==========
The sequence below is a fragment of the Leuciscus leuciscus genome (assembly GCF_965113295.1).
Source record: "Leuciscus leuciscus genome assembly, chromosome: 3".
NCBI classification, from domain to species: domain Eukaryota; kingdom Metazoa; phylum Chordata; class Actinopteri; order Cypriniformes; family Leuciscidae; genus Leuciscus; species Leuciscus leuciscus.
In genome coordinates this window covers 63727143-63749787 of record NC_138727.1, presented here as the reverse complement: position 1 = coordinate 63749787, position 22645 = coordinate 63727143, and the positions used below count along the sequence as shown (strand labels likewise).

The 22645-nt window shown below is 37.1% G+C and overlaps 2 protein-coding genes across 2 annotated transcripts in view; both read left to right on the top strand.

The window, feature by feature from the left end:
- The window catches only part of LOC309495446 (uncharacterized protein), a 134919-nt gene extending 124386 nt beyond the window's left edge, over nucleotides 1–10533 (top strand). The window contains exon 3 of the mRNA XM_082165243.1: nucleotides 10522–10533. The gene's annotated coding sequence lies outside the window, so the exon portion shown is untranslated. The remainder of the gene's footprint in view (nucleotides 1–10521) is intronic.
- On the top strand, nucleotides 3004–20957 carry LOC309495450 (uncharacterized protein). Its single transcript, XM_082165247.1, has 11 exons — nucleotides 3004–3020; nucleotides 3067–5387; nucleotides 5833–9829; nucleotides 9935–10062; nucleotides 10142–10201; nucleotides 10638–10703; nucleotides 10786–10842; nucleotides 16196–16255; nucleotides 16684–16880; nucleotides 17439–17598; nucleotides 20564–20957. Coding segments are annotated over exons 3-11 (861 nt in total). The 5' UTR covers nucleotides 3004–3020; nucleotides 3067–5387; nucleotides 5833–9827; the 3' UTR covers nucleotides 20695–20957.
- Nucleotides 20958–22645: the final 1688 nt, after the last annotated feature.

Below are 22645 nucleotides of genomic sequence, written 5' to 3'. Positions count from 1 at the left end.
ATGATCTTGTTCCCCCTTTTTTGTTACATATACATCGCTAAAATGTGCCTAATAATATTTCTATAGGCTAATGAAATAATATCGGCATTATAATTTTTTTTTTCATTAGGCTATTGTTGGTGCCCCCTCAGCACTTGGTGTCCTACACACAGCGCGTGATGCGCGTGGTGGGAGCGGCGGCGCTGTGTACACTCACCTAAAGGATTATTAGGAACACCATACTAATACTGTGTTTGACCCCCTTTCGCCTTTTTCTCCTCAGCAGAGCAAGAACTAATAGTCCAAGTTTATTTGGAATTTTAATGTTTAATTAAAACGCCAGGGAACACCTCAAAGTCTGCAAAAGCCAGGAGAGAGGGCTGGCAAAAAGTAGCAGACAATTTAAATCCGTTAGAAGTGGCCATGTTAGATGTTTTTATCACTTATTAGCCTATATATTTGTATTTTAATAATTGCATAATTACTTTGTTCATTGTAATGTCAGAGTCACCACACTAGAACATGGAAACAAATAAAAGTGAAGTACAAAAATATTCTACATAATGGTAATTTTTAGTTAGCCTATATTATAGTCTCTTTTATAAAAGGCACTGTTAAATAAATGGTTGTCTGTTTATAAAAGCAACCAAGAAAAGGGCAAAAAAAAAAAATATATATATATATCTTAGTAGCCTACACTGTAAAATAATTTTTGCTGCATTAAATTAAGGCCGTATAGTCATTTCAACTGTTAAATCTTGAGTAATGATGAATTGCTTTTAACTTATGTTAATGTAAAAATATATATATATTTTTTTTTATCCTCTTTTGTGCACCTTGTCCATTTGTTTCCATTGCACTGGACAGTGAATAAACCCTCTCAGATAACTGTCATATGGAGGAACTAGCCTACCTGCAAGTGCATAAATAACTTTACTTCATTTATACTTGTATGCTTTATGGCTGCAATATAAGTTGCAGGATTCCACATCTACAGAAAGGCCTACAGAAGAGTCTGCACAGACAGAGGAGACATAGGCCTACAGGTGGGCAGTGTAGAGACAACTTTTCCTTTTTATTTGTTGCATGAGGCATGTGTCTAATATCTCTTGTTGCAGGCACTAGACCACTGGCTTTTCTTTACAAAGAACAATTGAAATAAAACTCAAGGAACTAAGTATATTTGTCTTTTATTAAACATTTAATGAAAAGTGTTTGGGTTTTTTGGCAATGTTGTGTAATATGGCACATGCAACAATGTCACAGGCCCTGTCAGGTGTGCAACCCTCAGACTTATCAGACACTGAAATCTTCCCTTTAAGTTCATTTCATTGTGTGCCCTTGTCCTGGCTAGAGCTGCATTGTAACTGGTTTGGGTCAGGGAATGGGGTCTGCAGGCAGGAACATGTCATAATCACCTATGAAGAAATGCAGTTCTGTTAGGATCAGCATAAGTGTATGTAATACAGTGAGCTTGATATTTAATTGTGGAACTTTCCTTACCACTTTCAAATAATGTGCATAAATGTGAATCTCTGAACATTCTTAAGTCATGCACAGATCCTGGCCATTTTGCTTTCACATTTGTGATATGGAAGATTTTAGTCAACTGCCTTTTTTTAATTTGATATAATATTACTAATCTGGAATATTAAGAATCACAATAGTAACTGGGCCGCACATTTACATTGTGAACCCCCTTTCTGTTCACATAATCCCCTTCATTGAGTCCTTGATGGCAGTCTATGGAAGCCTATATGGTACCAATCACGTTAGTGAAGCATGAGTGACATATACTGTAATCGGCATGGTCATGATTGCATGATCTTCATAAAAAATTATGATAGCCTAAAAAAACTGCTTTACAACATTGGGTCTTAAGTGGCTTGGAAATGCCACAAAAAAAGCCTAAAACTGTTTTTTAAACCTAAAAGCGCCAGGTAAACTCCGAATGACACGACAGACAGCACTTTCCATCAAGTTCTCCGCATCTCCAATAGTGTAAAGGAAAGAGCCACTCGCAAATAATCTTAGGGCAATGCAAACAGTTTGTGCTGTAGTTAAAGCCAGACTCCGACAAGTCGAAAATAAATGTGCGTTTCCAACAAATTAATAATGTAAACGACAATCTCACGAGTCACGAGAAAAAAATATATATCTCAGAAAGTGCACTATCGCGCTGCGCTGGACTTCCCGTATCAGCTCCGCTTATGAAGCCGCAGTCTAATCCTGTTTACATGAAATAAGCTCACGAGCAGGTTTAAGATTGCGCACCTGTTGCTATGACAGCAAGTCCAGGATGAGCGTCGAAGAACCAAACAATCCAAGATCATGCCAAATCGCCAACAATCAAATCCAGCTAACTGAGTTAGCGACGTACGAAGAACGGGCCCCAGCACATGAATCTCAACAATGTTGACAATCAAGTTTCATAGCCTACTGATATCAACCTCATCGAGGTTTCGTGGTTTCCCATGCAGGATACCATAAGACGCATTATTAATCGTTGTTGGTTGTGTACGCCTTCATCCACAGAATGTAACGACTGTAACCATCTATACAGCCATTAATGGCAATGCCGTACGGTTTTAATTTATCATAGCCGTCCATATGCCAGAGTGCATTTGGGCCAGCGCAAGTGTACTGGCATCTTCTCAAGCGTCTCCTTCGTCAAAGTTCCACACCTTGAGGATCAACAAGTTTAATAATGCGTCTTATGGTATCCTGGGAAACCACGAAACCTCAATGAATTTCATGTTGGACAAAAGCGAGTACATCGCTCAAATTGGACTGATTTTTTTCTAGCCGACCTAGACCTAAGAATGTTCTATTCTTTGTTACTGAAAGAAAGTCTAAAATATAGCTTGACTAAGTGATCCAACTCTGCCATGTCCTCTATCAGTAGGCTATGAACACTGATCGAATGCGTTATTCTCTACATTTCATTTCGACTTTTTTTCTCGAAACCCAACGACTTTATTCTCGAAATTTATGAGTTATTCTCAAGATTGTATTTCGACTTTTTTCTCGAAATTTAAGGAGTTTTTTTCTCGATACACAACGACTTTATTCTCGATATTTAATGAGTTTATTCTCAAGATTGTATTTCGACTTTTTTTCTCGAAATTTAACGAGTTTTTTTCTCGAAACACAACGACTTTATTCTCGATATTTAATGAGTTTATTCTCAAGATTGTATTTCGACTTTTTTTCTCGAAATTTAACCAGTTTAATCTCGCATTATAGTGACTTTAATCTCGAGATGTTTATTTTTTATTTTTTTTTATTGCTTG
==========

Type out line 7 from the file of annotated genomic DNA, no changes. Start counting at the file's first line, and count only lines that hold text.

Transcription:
- The window catches only part of LOC309495446 (uncharacterized protein), a 134919-nt gene extending 124386 nt beyond the window's left edge, over nucleotides 1–10533 (top strand). The window contains exon 3 of the mRNA XM_082165243.1: nucleotides 10522–10533. The gene's annotated coding sequence lies outside the window, so the exon portion shown is untranslated. The remainder of the gene's footprint in view (nucleotides 1–10521) is intronic.